How appropriate...

I was at the public library today, browsing and obtaining books to prepare for the class I'm going to teach in the fall, when I realized that today was International No Diet Day.

This is the first regret I've had at quitting my job, simply because celebrating not dieting really isn't a whole lot of fun amongst people who...well...don't diet. It's more healthy that way, but not as much fun. Personally, I celebrated by having a huge hunk of Hershey's Dark Chocolate for my afternoon snack. I already feel those antioxidants going to work.

Which brings me to an interesting point: chocolate is deemed a "health food" because of antioxidant content. Pizza because of the yeast in the dough. Coffee. Tea. Aspartame has been cleared of all wrongdoing (not that it ever stopped me from using it). However, BBQ can raise your risk of breast cancer. (To which I say, screw cooking! Let's eat raw meat!) And on and on. The studies are too numerous to count, and besides, there will be a new study published tomorrow that says it's not true.

Restaurants have more nutrition information available to the public, people know more about calories and fat grams and carbs. Yet still people bemoan the size of America's waistline. I don't know cause and effect, but I can identify the cycle. Popular media tell it thusly: here's the information you need to know to keep from becoming fat. Ew. Fat. No one wants that. So we become all hyped-up over carbs, fat, the glycemic index, fiber, water, exercise, take your pick. The problem is that the human mind doesn't like to play by the rules. It's a rebellious little bugger, and the second "their" back is turned, we return to our menage a trois with Ben and Jerry. Repeat the cycle anew.

I'm not going to promote a sort of return to the cycles of the earth goddess mentality because it's not realistic. Fast food is here to stay.

And to be honest: so what? If you want a burger, have a burger. Or fries. Or a milkshake. It's just food. Though I doubt that Marshmallow Peeps have much in the way of nutritional value, one little chick isn't going to ruin your health. And if you eat a bar of chocolate just for the antioxidants, you're losing out. Because chocolate tastes mighty good.

The talk of the town now is "everything in moderation." Which is hilarious considering all of the talk of "good carbs and bad carbs" and "good fats and bad fats" and "good cholesterol and bad cholesterol." It's a marketing technique. Like the Weight Watchers points system: eat what you want, but no more than this. I went on a Baby Ruth diet once. One candy bar every day. And nothing else. Damn straight I lost weight. That's not moderation. Everything in moderation according to my rules is not moderation either. That's just as extreme as extreme dieting.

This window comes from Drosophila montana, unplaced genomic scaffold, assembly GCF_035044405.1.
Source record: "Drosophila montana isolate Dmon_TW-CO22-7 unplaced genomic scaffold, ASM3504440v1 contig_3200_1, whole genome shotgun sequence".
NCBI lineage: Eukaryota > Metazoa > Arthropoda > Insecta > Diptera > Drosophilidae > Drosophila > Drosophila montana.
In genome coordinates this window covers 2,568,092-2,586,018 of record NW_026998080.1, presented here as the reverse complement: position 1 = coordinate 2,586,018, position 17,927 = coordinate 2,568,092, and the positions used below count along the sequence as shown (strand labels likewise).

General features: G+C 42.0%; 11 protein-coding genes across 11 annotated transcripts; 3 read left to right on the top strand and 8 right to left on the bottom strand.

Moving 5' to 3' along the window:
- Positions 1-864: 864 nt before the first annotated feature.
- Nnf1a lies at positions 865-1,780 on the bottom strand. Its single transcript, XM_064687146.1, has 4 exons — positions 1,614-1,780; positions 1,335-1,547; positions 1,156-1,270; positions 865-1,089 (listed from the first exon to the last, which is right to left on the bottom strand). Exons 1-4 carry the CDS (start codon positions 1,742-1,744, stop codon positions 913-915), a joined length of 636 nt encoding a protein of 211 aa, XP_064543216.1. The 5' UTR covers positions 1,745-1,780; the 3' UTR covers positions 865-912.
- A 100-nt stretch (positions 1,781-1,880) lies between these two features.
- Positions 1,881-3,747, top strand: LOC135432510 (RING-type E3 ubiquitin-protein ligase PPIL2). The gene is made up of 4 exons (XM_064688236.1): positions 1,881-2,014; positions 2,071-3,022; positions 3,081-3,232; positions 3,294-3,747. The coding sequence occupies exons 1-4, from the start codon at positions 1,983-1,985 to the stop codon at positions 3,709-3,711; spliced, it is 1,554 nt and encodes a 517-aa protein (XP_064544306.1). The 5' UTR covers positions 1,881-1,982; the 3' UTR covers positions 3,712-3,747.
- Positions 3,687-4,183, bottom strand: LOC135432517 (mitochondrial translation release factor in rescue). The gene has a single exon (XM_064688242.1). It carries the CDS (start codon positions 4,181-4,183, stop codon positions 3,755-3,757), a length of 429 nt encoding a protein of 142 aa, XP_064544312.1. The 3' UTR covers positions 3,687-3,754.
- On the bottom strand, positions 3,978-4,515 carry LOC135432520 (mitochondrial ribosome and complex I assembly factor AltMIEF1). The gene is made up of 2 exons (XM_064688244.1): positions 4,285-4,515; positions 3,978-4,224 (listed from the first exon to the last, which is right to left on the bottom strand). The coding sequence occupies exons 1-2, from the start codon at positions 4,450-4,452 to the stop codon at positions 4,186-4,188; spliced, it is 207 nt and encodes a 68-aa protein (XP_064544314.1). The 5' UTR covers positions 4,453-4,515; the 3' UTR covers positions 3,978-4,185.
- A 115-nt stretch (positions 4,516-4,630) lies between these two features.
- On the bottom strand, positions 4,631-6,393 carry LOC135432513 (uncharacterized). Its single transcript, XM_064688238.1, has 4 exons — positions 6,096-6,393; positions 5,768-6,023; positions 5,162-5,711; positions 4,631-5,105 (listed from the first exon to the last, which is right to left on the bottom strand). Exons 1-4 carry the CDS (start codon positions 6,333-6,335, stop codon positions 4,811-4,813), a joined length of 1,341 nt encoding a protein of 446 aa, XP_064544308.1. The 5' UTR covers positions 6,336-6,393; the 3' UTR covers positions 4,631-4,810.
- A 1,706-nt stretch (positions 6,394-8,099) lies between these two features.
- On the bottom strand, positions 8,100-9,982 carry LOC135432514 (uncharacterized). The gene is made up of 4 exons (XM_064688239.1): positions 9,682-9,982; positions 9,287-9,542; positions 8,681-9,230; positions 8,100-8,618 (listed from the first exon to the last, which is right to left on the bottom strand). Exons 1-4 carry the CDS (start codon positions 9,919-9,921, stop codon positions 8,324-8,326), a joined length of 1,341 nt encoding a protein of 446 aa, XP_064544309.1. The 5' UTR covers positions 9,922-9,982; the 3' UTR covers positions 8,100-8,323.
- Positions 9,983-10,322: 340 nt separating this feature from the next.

The point is this: nutritional information can be good. It really can. If you're diabetic, then knowing the sugars in your food is necessary. Or salt if you have high blood pressure. But the more information we seem to acquire, the more we seem to ignore it.

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Willow said...

I was just telling my therapist the other day about the pitfall I seem to have fallen into related to trying to follow my nutritionist's meal plan. I feel very orthorexic currently, in that I am spending so much time planning exactly the right things to eat, recording it online, trying to get x number of protein, fiber etc. I know it's better than focuing on not eating, but in some ways it still feels extremely disordered to me. I long for the day when I can tell when I'm hungry & when I'm full & eat something just because I feel like it.

Summer said...

I know how you feel- I am constantly overwhelmed by new studies, diets, etc- I'm trying to go back to basics- well balanced meals of fruits, veggies, proteins and carbs, etc. Then I apply the moderation theory to a little dessert here and there, or like you said, the occasional cheeseburger, or diet soda. I just don't believe that a little aspartame, or a few french fries in moderation is such a bad thing!

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I'm a science writer, a jewelry design artist, a bookworm, a complete geek, and mom to a wonderful kitty. I am also recovering from a decade-plus battle with anorexia nervosa. I believe that complete recovery is possible, and that the first step along that path is full nutrition.

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nour·ish: (v); to sustain with food or nutriment; supply with what is necessary for life, health, and growth; to cherish, foster, keep alive; to strengthen, build up, or promote


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